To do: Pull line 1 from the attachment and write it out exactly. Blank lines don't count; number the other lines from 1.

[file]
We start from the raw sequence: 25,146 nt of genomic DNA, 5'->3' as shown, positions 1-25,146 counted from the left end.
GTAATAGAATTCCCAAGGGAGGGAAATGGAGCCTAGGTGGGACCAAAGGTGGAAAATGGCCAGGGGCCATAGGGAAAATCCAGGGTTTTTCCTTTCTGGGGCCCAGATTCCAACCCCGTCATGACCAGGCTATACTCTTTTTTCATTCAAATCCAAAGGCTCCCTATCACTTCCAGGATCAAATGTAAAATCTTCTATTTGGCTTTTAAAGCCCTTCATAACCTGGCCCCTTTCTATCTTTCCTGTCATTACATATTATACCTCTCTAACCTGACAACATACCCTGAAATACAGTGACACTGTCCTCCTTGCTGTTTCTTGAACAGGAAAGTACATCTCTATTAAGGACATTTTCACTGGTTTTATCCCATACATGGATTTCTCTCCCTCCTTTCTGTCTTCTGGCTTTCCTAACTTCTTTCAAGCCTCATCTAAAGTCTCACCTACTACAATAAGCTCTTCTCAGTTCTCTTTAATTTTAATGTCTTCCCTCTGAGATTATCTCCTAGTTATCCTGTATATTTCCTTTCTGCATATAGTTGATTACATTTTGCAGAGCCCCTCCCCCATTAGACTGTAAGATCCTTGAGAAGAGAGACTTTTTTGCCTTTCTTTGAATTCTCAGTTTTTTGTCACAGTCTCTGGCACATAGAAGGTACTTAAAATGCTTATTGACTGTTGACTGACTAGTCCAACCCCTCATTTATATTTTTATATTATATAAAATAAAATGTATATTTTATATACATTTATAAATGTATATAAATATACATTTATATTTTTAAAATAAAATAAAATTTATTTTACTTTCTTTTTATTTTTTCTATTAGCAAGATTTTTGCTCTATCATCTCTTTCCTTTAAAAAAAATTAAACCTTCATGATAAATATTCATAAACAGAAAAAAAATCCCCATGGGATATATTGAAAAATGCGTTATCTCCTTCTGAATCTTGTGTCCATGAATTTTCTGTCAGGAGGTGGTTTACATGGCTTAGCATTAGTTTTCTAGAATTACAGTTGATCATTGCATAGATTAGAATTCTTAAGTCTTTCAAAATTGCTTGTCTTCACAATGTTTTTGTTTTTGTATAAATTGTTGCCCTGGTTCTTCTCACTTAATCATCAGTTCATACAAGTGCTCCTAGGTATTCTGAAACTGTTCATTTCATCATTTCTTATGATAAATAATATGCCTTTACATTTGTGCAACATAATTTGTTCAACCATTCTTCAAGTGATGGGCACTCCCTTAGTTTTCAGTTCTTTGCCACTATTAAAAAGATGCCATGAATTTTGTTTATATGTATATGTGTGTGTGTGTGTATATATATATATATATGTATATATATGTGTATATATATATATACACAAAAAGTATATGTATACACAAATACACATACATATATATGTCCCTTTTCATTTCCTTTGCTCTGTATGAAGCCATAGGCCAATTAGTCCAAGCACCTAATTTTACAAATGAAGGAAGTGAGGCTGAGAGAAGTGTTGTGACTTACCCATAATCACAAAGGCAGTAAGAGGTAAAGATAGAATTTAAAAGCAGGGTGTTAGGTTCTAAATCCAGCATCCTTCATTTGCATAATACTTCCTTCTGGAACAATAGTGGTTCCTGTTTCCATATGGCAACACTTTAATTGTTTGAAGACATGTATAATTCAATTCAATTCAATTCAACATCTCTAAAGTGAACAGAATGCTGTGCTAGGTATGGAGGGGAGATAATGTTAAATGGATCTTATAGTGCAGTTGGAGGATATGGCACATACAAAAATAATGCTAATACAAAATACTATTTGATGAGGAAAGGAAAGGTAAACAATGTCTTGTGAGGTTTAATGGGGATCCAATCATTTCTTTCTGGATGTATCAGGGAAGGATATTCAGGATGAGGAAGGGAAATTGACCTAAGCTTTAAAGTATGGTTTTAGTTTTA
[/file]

We start from the raw sequence: 25,146 nt of genomic DNA, 5'->3' as shown, positions 1-25,146 counted from the left end.